Homo habilis vs. Homo erectus

Homo erectus--note the width of the skull and the less-protruding snout

Homo erectus–note the width of the skull and the less-protruding snout

My passion is studying early man, specifically how we became who we are. Is our violence an aberration or part and parcel of survival? No other mammal kills their own, but maybe–as the alpha on the planet–our greatest threat to our survival is our own species, so we’re forced to destroy each other.

What was lacking in H. Habilis that led to their extinction, to be replaced by the big-brained, scrawny Homo erectus? Habilis was preyed upon by species with bigger claws, sharper teeth and thicker skin. Habilis (and my friend Lyta) scavenged their left-overs, in between hiding from the imposing mammals that dominated the Plio-Pleistocene African savanna. But, eventually hiding wasn’t enough and H. erectus took over (we don’t know if they fought with each other or if habilis left ‘with a whimper’).

H. erectus, with his longer lower limbs for running and walking efficiency, his bigger brain especially in the areas for planning and forethought (and speech depending upon whose research you’re reading) was tall, thin, and barrel-chested, hardly daunting in a world of sabertooth cats, mammoth and giant sloths. Yet , it is he who spread from Africa to China, India, the Middle East, Java. It is he–not predator cats or alligators–who developed a highly adaptable culture allowing him to survive a wide range of climates and habitats.

That is the first of their firsts. Want more?

  • first appearance of systematic hunting.
  • first use of fire (though arguably no control of it)
  • first indication of extended childhood (thanks to the helplessness of their infants)
  • first indication of the ability to lead a more complex life (their Acheulian tools were sophisticated, their hunting was planned)
  • first to wear clothing (how else to survive Georgia and China)
  • first to create complex tools and weapons

Their faces were short but wide and the nose projected forward, hinting at the typical human external nose. They had a pronounced brow ridge. Their cranium was long and low and somewhat flattened at the front and back. The cranial bone was thicker than earlier hominids. Remnants show damage from being hit in the head by something like clubs or heavy rocks. Their arms and legs were also robust, with thicker bones and clear evidence of being heavily muscled. The suspicion is they were a more violent species than habilis. Is that why habilis disappeared? The tougher group survived and bred offspring with their thicker, more protective skulls.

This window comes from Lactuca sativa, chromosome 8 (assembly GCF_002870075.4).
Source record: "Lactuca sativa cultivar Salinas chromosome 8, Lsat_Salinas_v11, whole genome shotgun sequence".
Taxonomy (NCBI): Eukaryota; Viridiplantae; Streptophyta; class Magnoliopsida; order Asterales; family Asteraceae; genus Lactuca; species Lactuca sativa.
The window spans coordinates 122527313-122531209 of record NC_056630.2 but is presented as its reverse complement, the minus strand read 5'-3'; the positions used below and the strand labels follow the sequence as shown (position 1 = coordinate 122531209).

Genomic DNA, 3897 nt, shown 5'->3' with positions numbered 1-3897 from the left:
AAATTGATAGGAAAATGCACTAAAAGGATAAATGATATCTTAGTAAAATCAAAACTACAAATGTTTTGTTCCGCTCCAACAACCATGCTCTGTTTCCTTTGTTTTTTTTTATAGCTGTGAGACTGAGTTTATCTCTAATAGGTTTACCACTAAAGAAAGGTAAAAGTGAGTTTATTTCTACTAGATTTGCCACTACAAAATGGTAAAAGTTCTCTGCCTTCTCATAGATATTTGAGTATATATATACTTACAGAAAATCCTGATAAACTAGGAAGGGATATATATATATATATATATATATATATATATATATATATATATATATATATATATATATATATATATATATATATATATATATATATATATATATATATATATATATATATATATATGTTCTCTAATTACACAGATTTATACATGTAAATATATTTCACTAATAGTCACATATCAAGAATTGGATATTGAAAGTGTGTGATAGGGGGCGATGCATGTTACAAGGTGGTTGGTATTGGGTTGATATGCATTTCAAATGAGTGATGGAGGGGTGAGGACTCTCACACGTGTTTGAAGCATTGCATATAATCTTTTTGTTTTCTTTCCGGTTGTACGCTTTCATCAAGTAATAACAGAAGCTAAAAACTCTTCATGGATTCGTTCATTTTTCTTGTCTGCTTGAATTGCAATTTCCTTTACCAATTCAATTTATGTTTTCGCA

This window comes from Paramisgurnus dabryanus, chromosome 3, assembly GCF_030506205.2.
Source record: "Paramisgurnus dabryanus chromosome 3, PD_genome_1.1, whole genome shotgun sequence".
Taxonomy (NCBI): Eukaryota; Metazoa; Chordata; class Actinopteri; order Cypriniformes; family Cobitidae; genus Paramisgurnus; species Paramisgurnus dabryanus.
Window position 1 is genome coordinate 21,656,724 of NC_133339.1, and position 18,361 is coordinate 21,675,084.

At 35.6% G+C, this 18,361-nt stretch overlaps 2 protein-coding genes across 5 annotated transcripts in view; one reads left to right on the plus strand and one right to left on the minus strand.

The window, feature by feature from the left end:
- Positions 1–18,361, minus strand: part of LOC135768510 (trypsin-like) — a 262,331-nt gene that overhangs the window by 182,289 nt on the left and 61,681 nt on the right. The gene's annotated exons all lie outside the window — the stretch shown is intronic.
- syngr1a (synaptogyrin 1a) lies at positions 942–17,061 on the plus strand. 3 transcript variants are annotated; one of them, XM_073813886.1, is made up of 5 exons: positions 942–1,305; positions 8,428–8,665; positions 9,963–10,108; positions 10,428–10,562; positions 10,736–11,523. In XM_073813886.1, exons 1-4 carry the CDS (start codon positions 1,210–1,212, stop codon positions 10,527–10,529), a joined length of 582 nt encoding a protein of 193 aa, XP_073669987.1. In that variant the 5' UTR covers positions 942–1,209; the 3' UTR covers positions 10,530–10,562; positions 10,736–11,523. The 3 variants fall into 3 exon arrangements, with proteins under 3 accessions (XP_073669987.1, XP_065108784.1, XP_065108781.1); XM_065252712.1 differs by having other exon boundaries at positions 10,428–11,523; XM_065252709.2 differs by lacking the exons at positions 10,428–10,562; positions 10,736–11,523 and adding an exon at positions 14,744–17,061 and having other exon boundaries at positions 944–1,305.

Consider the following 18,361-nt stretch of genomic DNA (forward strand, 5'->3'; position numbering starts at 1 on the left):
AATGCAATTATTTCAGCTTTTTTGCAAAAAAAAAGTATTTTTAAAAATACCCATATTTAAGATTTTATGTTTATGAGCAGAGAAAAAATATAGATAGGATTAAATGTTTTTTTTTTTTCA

Homo habilis skull--not the size of the skull cap (from brow to top)

Homo habilis skull–not the size of the skull cap (from brow to top)

You probably remember my friend Lyta is a Homo habilis (see her page). I’ve lived her life through Otto‘s ability to ‘see’ into the past. Where other primates rest when they have enough to eat, she thinks and shares information with her band. Where most mammals sleep when they aren’t hunting, playing or resting, Lyta worked–knapped tools, collected food for a cache, planned. I have come to believe that her survival depended not so much on her physique (which was sorely lacking in that physical time) as what was inside of her: her courage, ability to plan ahead, strength of her convictions, what we call ‘morals’. These are very human traits that can’t be preserved in bones and teeth. I wouldn’t know they existed if not for Otto. I’ve posted an excerpt from that research on Scribd.com (Born in a Treacherous Time).

My next project is to determine how man migrated throughout the world. Where did he get the courage? Was he forced out because he couldn’t defend his territory? Or was it wanderlust? Was he a seeker, wanting more for his life? Did he get bored and need to challenge his constantly-growing brain?

Jacqui Murray is the author of the popular Building a Midshipman, the story of her daughter’s journey from high school to United States Naval Academy. She is webmaster for six blogs, an Amazon Vine Voice book reviewer, a columnist for Examiner.com and TeachHUB, Editorial Review Board member for Journal for Computing TeachersCisco guest blogger, Technology in Education featured blogger, and IMS tech expert. She is  the editor of a K-6 technology curriculumK-8 keyboard curriculumK-6 Digital Citizenship curriculum, creator of technology training books for middle school and ebooks on technology in education. Currently, she’s editing a thriller that should be out to publishers next summer. Contact Jacqui at her writing office or her tech lab, Ask a Tech Teacher.


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Books I’m Reading